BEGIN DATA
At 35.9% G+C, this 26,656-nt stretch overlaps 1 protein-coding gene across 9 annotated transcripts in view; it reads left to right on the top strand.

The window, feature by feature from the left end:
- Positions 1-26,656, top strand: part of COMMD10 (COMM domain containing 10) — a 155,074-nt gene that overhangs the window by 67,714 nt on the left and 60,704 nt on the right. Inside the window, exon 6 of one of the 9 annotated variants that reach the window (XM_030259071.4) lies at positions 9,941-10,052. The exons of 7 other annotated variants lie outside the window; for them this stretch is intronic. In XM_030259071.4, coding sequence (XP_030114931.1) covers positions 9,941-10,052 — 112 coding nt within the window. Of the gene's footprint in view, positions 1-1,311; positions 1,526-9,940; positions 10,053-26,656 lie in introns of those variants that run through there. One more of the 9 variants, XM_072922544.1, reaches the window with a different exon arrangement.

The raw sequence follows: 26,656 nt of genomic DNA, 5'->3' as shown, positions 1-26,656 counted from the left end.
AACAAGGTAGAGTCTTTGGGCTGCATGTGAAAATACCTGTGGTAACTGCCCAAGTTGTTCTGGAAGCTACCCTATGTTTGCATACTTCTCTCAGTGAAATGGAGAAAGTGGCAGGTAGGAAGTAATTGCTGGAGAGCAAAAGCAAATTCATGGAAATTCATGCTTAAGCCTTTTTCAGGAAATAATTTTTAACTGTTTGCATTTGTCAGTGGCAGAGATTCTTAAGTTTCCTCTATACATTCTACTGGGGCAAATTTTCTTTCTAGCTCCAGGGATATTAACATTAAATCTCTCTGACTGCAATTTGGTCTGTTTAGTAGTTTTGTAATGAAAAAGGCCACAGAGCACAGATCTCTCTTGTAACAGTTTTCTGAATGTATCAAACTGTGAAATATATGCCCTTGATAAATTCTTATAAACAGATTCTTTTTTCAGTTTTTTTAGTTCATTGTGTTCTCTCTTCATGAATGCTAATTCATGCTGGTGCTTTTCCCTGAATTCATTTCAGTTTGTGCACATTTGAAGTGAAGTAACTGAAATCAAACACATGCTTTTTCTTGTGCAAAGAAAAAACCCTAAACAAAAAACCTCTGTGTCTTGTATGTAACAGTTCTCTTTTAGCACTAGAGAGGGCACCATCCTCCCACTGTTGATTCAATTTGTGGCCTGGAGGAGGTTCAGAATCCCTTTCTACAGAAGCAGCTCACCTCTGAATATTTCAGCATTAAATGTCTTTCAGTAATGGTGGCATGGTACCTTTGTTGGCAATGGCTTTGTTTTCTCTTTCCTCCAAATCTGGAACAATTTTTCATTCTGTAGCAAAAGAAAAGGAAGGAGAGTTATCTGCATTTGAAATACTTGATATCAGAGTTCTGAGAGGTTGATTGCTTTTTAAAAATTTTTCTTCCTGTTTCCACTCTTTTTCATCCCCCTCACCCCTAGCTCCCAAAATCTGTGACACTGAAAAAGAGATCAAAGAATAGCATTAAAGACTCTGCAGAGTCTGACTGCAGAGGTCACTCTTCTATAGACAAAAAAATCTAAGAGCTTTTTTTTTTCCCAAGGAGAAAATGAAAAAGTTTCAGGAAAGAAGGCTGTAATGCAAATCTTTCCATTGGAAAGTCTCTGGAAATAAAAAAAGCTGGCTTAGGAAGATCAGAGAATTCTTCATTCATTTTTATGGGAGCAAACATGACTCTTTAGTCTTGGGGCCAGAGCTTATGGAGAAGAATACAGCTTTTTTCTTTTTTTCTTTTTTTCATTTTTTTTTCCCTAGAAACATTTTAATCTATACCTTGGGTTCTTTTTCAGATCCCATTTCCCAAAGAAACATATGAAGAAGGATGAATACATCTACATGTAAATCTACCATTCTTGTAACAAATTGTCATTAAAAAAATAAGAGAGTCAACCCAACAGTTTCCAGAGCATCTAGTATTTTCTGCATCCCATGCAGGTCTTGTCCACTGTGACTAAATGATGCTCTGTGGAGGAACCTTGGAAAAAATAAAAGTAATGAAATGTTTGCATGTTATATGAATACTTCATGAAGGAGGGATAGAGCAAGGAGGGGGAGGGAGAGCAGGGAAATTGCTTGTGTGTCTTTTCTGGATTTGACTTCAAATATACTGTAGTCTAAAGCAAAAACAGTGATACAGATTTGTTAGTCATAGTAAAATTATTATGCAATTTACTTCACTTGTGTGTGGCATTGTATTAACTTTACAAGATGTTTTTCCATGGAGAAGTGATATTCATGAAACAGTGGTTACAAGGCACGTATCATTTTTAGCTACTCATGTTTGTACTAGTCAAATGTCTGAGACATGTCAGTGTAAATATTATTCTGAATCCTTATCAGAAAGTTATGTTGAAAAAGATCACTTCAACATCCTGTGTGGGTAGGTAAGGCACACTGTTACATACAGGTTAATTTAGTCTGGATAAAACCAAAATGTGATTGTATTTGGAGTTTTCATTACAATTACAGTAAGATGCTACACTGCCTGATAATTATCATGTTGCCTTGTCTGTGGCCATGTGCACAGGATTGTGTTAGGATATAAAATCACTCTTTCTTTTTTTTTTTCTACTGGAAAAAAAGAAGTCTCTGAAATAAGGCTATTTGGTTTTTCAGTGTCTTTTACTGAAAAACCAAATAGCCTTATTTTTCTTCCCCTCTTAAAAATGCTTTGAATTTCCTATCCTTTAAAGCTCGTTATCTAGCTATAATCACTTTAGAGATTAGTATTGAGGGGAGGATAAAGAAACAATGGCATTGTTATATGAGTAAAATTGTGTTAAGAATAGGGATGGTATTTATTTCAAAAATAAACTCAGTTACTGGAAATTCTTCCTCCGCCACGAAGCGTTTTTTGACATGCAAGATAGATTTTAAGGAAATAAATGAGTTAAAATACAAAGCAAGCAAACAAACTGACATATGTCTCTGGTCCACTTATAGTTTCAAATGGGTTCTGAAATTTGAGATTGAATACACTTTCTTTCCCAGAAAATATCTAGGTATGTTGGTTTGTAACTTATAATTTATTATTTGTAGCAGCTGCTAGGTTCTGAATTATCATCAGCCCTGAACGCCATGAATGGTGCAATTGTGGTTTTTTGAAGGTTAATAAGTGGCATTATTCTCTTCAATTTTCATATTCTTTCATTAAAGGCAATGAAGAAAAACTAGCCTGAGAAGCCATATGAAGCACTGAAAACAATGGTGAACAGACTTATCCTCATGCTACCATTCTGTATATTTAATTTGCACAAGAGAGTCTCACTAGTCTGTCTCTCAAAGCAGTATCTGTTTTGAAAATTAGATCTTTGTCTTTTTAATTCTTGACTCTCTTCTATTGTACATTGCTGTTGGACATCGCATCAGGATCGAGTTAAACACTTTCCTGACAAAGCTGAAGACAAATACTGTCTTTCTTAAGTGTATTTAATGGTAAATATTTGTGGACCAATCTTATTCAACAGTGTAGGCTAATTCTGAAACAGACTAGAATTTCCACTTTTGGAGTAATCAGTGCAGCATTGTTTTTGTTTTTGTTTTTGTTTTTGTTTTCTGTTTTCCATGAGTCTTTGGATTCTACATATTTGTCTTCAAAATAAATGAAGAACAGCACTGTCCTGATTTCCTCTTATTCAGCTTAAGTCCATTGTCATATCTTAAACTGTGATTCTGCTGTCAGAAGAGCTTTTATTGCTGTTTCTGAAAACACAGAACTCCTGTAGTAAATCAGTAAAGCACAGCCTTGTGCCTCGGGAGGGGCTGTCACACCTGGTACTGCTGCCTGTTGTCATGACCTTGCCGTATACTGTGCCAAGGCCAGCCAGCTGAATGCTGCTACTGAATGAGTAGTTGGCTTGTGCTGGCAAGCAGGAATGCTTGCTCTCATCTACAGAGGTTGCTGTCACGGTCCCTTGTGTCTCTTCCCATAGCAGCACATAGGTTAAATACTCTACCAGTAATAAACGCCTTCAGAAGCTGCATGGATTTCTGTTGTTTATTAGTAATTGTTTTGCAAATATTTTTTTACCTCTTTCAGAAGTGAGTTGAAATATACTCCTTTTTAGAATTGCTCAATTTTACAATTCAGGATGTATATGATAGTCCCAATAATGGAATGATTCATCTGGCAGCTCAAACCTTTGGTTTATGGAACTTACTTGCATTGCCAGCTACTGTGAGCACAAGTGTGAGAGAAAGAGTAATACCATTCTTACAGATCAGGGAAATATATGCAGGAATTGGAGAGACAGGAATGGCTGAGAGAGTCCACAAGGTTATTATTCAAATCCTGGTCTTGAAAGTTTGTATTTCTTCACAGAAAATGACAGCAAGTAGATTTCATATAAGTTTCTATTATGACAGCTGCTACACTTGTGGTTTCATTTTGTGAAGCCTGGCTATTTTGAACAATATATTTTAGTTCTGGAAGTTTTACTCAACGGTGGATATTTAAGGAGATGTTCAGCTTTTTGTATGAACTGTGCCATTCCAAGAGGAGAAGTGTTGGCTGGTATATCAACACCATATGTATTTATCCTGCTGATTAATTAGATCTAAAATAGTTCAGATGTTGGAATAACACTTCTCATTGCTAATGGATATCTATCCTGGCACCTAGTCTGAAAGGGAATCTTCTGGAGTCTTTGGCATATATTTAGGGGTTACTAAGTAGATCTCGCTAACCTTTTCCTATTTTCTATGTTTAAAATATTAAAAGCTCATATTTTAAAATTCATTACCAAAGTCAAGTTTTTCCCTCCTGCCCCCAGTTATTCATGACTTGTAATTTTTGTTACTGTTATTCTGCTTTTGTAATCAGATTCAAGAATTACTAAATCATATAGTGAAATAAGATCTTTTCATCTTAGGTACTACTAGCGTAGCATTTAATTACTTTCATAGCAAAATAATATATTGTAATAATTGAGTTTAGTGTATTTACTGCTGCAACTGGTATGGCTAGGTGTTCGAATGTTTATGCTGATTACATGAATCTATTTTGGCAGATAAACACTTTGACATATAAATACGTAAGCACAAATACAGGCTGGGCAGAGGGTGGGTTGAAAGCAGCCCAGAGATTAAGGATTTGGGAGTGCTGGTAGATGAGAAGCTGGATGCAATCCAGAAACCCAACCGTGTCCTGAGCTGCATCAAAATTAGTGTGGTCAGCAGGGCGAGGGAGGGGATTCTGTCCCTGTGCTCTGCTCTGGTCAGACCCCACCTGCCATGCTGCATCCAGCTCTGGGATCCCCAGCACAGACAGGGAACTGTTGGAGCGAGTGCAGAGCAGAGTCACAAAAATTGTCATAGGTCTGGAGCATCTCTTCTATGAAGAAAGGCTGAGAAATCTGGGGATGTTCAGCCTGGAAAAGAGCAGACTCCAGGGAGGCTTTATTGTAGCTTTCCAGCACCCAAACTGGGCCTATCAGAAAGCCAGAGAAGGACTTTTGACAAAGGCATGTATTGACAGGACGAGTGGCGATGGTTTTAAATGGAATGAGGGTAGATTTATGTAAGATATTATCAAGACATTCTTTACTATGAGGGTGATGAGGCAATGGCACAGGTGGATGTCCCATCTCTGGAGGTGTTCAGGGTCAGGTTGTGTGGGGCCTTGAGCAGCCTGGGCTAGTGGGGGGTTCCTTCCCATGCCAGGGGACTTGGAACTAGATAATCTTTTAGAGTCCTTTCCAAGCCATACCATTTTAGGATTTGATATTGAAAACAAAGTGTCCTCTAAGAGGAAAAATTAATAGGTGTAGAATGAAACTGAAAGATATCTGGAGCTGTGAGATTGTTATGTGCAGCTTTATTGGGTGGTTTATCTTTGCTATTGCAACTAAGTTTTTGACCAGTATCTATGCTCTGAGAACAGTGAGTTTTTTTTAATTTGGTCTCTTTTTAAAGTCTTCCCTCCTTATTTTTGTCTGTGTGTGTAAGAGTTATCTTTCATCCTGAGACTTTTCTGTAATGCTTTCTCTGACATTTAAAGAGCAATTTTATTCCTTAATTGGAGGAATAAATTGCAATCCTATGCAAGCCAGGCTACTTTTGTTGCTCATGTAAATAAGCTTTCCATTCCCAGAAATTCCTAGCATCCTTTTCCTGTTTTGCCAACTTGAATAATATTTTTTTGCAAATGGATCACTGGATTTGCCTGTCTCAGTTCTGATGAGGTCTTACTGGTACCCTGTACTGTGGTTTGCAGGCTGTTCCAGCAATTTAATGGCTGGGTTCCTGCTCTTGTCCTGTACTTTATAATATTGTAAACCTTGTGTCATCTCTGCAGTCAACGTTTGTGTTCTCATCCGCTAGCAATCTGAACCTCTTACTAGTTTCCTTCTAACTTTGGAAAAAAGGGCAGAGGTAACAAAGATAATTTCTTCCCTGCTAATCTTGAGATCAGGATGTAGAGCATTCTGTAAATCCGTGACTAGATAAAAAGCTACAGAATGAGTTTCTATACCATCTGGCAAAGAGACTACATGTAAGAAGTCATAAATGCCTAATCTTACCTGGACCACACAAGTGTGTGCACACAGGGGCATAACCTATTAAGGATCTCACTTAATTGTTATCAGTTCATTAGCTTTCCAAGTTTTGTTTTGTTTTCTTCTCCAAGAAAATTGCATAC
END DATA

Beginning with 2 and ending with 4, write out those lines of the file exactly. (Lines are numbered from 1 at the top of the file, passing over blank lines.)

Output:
The window, feature by feature from the left end:
- Positions 1-26,656, top strand: part of COMMD10 (COMM domain containing 10) — a 155,074-nt gene that overhangs the window by 67,714 nt on the left and 60,704 nt on the right. Inside the window, exon 6 of one of the 9 annotated variants that reach the window (XM_030259071.4) lies at positions 9,941-10,052. The exons of 7 other annotated variants lie outside the window; for them this stretch is intronic. In XM_030259071.4, coding sequence (XP_030114931.1) covers positions 9,941-10,052 — 112 coding nt within the window. Of the gene's footprint in view, positions 1-1,311; positions 1,526-9,940; positions 10,053-26,656 lie in introns of those variants that run through there. One more of the 9 variants, XM_072922544.1, reaches the window with a different exon arrangement.

The raw sequence follows: 26,656 nt of genomic DNA, 5'->3' as shown, positions 1-26,656 counted from the left end.